Should the U.S. government write liter or litre? Mi/h or m.p.h.? Bullshit or b-------?

Trillions of words pour out of federal typewriters every year. Some would say words are what the government makes best. From the vainglorious claims of politicians to the stupefying regulations of tax codes to the delicately negotiated language of treaties, the words flow on and on.

Standing in the middle of the word stream, watching it with mixed bemusement and professional concern, is Robert C. McArtor, the chairman of the government's Style Board and thereby, in theory, the man who tells all government where to put its hyphens, what it can do with its abbreviations and how to spell.

In fiscal 1979, 2.9 billion publications were issued by the Government Printing Office where, on the seventh floor of Building 3 of its 33-acre North Capitol Street site, McArtor considers such matters as whether the House hearings on Rep. Michael (Ozzie) Myers should record the congressman's exact words when he told FBI agents, "Money talks, bullshit walks."

"With the Myers hearing, I made the mistake of ordering the profanity taken out. I guess that shows my age," McArtor, 54, mused. "It seemed to me it was very uncongressmanlike." McArtor was overruled by a superior in the GPO.

"I'm really only a small cog," McArtor said. In fact, although he is the government's Style Board chairman, he is no professional grammarian and it may come as no surprise to readers of government words that the government doesn't seem to assign writing style a high priority.

For McArtor, a former linotype operator, style is only a part-time job. In fact, the Style Board hasn't met in close to two years because its six members are split between the day and night shifts and any meeting would be on overtime -- perhaps unrecompensed overtime -- for some of them. A meeting is tentatively scheduled for Nov. 17 with the most pressing agenda item likely to be consideration of printing a new edition of the GPO Style Manual.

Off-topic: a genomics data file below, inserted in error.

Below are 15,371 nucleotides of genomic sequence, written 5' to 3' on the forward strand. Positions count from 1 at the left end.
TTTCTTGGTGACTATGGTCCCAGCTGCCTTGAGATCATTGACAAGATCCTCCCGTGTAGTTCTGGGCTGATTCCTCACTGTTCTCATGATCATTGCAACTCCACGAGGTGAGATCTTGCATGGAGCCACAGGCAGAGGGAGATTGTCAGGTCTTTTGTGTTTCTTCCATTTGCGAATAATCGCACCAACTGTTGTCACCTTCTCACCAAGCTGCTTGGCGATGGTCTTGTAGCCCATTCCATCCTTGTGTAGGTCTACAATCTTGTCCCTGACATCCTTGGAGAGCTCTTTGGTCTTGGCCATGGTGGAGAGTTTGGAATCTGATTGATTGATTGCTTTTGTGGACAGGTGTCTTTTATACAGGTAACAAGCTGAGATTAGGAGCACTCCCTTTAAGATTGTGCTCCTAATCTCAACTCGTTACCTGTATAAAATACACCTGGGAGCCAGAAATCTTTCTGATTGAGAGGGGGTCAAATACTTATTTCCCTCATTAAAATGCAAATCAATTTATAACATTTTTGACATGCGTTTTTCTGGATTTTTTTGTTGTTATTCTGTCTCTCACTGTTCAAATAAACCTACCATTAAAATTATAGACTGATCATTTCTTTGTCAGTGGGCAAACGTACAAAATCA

The most recent edition appeared in 1973 and McArtor's personal copy is crowded with updates and changes to be considered for the next edition penciled in the margins.

McArtor has been with the GPO for 20 years. He is a full-time assistant foreman in the proof room, but he also has been chairman of the Style Board for a dozen years.

"There's a war going on between liter and litre," McArtor said in wonderment a few days ago. "People in quite high places are involved."

"I have had letters accusing me of upsetting our balance of trade. Actually, that gave me great pause; who am I to upset the balance of trade?" said McArtor, who is sticking to the "er" spelling. "I guess we've resolved this thing pretty permanently, at least temporarily," he said with a smile.

Although the pro-litre forces claimed that other nations would be more likely to trade with the United States if it adopted their spelling, McArtor's position was reinforced by a survey he discovered which found that worldwide more people spell it liter.

The liter-litre war (and its fellow controversy over meter and metre) doesn't command the headlines of the Iraq-Iran war and it is not nearly as dramatic as the bomb that burst over the GPO in 1905 which, one historian wrote, had "effects reverberating throughout the English-speaking world."